The law protects your right to defend yourself against harm, but the line
can be thin. Yes, you’re allowed to use physical force to protect
yourself and others, but only in limited circumstances. This can be an
especially tough thing to moderate, because these situations tend to happen
in a blur and when emotions are generally high. Sadly, your act of self-defense
can be misconstrued as
assault in the eyes of the law and could land you in some hot water.
What Is Considered Self-Defense?
C.G.S. § 53a-19, you are justified in using reasonable physical force upon another person
to defend yourself or another person from what you reasonably believe
is the use or imminent use of physical force. Deadly physical force can
only be used if you reasonably believe the assailant is using or imminently
going to use deadly physical force or the attacker is inflicting or going
to imminently inflict substantial bodily harm to you or another person
Unfortunately, what is considered “reasonable” force during
self-defense is initially up to the police and prosecutors, based on preliminary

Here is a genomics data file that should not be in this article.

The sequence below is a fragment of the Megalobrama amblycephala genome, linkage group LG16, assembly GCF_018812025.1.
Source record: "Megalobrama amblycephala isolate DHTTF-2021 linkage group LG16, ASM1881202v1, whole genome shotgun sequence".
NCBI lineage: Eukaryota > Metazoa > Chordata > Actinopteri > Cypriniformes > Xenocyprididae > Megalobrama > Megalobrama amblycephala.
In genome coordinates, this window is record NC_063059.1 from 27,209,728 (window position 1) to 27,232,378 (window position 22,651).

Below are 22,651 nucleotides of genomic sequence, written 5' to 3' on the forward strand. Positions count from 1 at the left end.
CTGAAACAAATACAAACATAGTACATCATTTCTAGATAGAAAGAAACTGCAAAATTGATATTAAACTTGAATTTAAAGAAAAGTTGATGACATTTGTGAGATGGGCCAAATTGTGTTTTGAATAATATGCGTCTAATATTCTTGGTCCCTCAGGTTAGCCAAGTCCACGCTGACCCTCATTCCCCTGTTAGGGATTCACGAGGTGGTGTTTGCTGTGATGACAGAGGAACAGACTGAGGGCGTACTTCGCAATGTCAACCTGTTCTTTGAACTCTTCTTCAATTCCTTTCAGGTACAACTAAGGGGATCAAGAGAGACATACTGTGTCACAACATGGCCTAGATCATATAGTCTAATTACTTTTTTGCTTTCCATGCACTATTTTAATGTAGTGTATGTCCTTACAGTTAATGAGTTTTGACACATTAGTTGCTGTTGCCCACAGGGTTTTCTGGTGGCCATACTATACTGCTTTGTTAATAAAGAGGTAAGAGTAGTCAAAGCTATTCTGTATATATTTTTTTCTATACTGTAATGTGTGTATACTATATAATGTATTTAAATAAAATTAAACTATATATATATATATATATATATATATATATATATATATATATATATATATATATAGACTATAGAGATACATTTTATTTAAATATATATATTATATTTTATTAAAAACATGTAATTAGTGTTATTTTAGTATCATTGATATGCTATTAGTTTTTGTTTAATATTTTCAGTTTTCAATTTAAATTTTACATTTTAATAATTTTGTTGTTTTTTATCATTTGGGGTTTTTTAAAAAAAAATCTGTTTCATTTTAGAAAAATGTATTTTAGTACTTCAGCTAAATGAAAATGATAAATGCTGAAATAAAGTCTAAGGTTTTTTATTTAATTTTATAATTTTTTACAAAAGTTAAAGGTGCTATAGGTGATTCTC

evidence and potential witnesses. Since it’s open to interpretation,
you need an experienced self-defense attorney to help prove that your
self-defense is justifiable and reasonable in proportion to the amount
of force threatened against you.
If your self-defense case is thrown out and replaced with an assault charge,
you can face some serious penalties. Assault in the third degree, the
least serious of assault charges, can land you in prison for up to a year
and with up to a $2,000 fine. With assault in the first degree, in which
someone is seriously injured with a weapon, you can face up to 20 years
in prison (5 minimum) and up to $15,000 in fines.
Contact Our Criminal Defense Lawyers Today
If you were arrested for assault, but believe you were defending yourself,
please contact our
Connecticut criminal defense attorneys at Tomeo Sills, LLC. Our team of experienced lawyers can look closely
at your case and help you build a strong defense.
Call (844) 913-7747 or contact us online
to speak with an attorney.